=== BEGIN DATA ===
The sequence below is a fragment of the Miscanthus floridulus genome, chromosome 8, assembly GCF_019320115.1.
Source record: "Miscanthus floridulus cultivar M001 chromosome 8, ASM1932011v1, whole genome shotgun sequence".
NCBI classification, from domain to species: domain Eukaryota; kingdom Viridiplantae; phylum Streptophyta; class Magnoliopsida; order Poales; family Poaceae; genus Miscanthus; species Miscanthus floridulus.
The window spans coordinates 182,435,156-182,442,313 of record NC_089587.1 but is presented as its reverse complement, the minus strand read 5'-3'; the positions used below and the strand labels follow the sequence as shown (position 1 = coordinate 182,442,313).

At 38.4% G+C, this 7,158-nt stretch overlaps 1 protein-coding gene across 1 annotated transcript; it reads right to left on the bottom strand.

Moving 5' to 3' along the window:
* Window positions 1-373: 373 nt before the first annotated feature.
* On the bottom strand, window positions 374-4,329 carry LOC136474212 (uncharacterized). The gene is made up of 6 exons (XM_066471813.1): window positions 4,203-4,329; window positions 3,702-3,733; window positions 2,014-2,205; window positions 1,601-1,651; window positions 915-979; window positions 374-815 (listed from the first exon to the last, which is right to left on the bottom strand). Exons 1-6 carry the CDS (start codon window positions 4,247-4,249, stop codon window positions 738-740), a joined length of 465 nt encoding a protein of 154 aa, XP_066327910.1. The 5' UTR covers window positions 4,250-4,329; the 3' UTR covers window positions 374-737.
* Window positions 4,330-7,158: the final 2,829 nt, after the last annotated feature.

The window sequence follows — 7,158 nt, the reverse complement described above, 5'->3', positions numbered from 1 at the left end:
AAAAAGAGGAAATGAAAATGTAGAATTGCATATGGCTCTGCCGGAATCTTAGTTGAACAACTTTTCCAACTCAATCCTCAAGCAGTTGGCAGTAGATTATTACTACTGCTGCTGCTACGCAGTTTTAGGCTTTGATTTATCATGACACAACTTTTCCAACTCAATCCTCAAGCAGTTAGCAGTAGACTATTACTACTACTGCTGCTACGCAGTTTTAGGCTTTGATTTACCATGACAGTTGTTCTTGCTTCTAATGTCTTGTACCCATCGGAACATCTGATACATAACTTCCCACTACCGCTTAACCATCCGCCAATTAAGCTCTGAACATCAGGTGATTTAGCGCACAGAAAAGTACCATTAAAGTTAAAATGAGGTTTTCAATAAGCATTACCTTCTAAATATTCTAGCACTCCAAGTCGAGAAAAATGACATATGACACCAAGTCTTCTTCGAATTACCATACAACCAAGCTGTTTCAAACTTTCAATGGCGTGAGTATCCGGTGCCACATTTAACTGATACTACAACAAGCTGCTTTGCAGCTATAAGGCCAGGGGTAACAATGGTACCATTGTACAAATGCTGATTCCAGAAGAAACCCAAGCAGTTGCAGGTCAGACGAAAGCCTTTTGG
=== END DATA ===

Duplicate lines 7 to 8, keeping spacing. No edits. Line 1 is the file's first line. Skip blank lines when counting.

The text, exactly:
* Window positions 1-373: 373 nt before the first annotated feature.
* On the bottom strand, window positions 374-4,329 carry LOC136474212 (uncharacterized). The gene is made up of 6 exons (XM_066471813.1): window positions 4,203-4,329; window positions 3,702-3,733; window positions 2,014-2,205; window positions 1,601-1,651; window positions 915-979; window positions 374-815 (listed from the first exon to the last, which is right to left on the bottom strand). Exons 1-6 carry the CDS (start codon window positions 4,247-4,249, stop codon window positions 738-740), a joined length of 465 nt encoding a protein of 154 aa, XP_066327910.1. The 5' UTR covers window positions 4,250-4,329; the 3' UTR covers window positions 374-737.